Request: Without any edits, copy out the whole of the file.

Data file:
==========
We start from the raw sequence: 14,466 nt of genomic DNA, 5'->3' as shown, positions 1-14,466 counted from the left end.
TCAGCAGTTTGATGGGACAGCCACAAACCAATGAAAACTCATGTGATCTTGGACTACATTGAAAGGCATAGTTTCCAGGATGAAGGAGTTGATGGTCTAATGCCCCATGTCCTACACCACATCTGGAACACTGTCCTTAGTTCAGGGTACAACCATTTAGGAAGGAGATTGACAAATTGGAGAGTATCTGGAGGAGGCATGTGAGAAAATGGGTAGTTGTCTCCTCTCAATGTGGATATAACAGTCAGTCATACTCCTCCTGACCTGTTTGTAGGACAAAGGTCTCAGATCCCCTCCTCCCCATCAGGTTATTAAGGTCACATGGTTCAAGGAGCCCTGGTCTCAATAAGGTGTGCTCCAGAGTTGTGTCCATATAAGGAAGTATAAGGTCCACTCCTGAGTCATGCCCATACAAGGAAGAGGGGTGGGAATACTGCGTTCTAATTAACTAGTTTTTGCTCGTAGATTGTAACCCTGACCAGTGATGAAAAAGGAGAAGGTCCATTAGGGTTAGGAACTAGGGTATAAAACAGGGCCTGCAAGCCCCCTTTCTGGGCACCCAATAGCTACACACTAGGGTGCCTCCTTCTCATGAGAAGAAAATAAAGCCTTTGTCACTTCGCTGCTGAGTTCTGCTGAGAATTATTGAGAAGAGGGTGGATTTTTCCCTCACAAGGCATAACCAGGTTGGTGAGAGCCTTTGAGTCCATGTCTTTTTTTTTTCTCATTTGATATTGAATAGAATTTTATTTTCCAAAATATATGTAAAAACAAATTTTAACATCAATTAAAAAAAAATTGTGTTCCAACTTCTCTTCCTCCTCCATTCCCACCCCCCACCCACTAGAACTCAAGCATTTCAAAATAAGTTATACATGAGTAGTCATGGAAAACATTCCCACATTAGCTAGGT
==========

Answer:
We start from the raw sequence: 14,466 nt of genomic DNA, 5'->3' as shown, positions 1-14,466 counted from the left end.
TCAGCAGTTTGATGGGACAGCCACAAACCAATGAAAACTCATGTGATCTTGGACTACATTGAAAGGCATAGTTTCCAGGATGAAGGAGTTGATGGTCTAATGCCCCATGTCCTACACCACATCTGGAACACTGTCCTTAGTTCAGGGTACAACCATTTAGGAAGGAGATTGACAAATTGGAGAGTATCTGGAGGAGGCATGTGAGAAAATGGGTAGTTGTCTCCTCTCAATGTGGATATAACAGTCAGTCATACTCCTCCTGACCTGTTTGTAGGACAAAGGTCTCAGATCCCCTCCTCCCCATCAGGTTATTAAGGTCACATGGTTCAAGGAGCCCTGGTCTCAATAAGGTGTGCTCCAGAGTTGTGTCCATATAAGGAAGTATAAGGTCCACTCCTGAGTCATGCCCATACAAGGAAGAGGGGTGGGAATACTGCGTTCTAATTAACTAGTTTTTGCTCGTAGATTGTAACCCTGACCAGTGATGAAAAAGGAGAAGGTCCATTAGGGTTAGGAACTAGGGTATAAAACAGGGCCTGCAAGCCCCCTTTCTGGGCACCCAATAGCTACACACTAGGGTGCCTCCTTCTCATGAGAAGAAAATAAAGCCTTTGTCACTTCGCTGCTGAGTTCTGCTGAGAATTATTGAGAAGAGGGTGGATTTTTCCCTCACAAGGCATAACCAGGTTGGTGAGAGCCTTTGAGTCCATGTCTTTTTTTTTTCTCATTTGATATTGAATAGAATTTTATTTTCCAAAATATATGTAAAAACAAATTTTAACATCAATTAAAAAAAAATTGTGTTCCAACTTCTCTTCCTCCTCCATTCCCACCCCCCACCCACTAGAACTCAAGCATTTCAAAATAAGTTATACATGAGTAGTCATGGAAAACATTCCCACATTAGCTAGGT